The next step for me was to simulate what different populations would do given these behaviours, so if there where 10 in an area, how much food could each gather under each behaviour set (Each model organism is given one movement behaviour and one reaction behaviour to use and I chose to make each population run just one of each of the nine combinations) then compare that with 20 in the same size area, and 30, and 40 all the way up to 900 (Just looked that up in the file I used to record all of this and it turns out that the file was created 29/10/2011 what a coincidence). So because the size of the area was the same for each one, I was looking at population density and what happened to the benefits of each behavioural set.

The short story is that after I collected something in the region of 3.5 million data points, I used some basic statistics and discovered that the reaction behaviours that tried to avoid the paths did VASTLY better than the one which didn’t avoid the paths at all at high population density. So if there’s lots of competition about, it pays to be smart about where you’re going. But at low population density, the reaction behaviour of ‘keep doing your movement behaviour’ did at least as well and often better (Depending on the movement behaviour) than the more complex reaction behaviours.

The reason for this, I think is that when there’s not many organisms around, it doesn’t matter if you go over a track every now and then, if you try to ‘take evasive maneuvers’ you’ll end up staying nearby to an area which has already been grazed on whereas not reacting to the grazed areas, you end up heading out to ‘greener pastures’ and not running into the paths again. It also seems that population density did have a significant effect on these ancient animals’ behavioural effectiveness. As for why all this matters, well, that I think I’ll save to waste your time with on another post.

On Deep Sea Grazers

This may not be a particularly interesting post for the vast majority of people but it’s one that I care about, it’s going to give the background to a dissertation I’m writing to hand in in the next two weeks (I handed it in on April the 27th). Everybody in the house interested in paleoethology, ichnology, evolution or deep sea worms that evolved around 542mya and have continued up to the present developing more and more complex grazing behaviour give me a hell yeah?! Ahem, yes well that’s what this post is all about so read on if you’re curious.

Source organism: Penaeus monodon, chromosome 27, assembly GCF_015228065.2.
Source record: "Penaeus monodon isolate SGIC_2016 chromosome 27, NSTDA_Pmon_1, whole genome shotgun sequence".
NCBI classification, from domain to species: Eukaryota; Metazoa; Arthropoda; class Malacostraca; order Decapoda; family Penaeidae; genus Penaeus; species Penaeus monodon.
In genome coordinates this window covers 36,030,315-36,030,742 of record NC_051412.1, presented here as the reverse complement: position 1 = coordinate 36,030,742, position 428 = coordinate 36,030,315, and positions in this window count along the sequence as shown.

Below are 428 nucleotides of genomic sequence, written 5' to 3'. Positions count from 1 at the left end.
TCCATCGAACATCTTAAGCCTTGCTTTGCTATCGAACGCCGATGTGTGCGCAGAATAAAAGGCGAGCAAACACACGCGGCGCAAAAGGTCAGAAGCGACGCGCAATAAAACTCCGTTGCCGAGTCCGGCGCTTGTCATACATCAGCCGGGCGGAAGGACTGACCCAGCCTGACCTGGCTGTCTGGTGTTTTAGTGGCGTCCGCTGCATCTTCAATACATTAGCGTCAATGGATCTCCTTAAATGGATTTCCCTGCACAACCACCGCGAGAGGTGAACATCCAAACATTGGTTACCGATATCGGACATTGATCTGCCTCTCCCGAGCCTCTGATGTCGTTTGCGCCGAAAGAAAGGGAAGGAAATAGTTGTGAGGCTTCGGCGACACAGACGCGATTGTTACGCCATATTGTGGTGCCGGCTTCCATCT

So how do we know that such behaviours actually exist? Well Ichnology, specifically paleoichnology is the study of trace fossils, fossils which record the tracks and trails of extinct animals, for instance Dinosaur footprints are on type of ichnofossil (Another name for trace fossils). Ichnology is the study of all tracks and trails and neoichnology is the branch of ichnology which focuses on extant (living today) animal tracks. There are fossils which record the movements of animals and they can be grouped by what sort of behaviours produced them. The particular group I am interested in are the group ostentatiously called Pascichnia (Pass-ik-nee-ah, I think). It literally means grazing tracks (Latin Pascos lit. Grazing Ichnos lit. Track) how inventive of them. If you want to know more about the inventive naming system, google the name Adolf Seilacher, he came up with the original categorisation system.

Pascichnia have been discovered from some of the earliest periods in history, the first fossils were simple and looked much like childrens’ scribbles, think what you did as a kid in MS paint scribbling randomly then colouring in the gaps between the lines. They look much like that but in rock and less colourful.

The next stage along was a couple of hundred million years later when the animals had learned to loop back and forth (This is but one example) but the loops were quite loose and there were often large gaps before the animal moved back to follow alongside it’s path. The final part of this example I will describe is those trace fossils which have been found from the Cretaceous, again, a few hundred million years after the previous ones. These showed a very tight strafing pattern back and forth minimising the area left unused by the animal.

So the patterns have gotten more complex, but why? There has to have been some sort of pressure to force the worms to develop more complex behaviours. It is possible that the behaviours developed by chance, that is, genetic drift in the development of their neurons would develop such behaviours, however there are a couple of reasons why this is unlikely.

First, neurons are expensive, unless the worms had another reason for the development of the neuronal capacity to develop these complex patterns then they wouldn’t have the neuronal capacity in the first place and no amount of genetic drift could generate these behaviours.

Second, the behaviours are temporally distinct, that is, each level of complexity is isolated from the others in time, only simple behaviours at the start, semi-complex behaviours in the middle and complex behaviours at the end (Or at least at the present, who knows what will happen in the future of such animals). This would suggest a directionality to the behaviour, if it were mere chance that developed these patterns then it would be a reasonable assumption that all behaviours would be represented at almost the entire length of their history. The fact that this is not the case would suggest that the complex behaviours are more selective.

So to conclude, these behaviours have gotten more complex over time, and it is highly likely that this is not the result of genetic drift, rather an evolutionary response to an environmental or ecological pressure which forced the development of such behaviours.

Comments and criticisms welcome.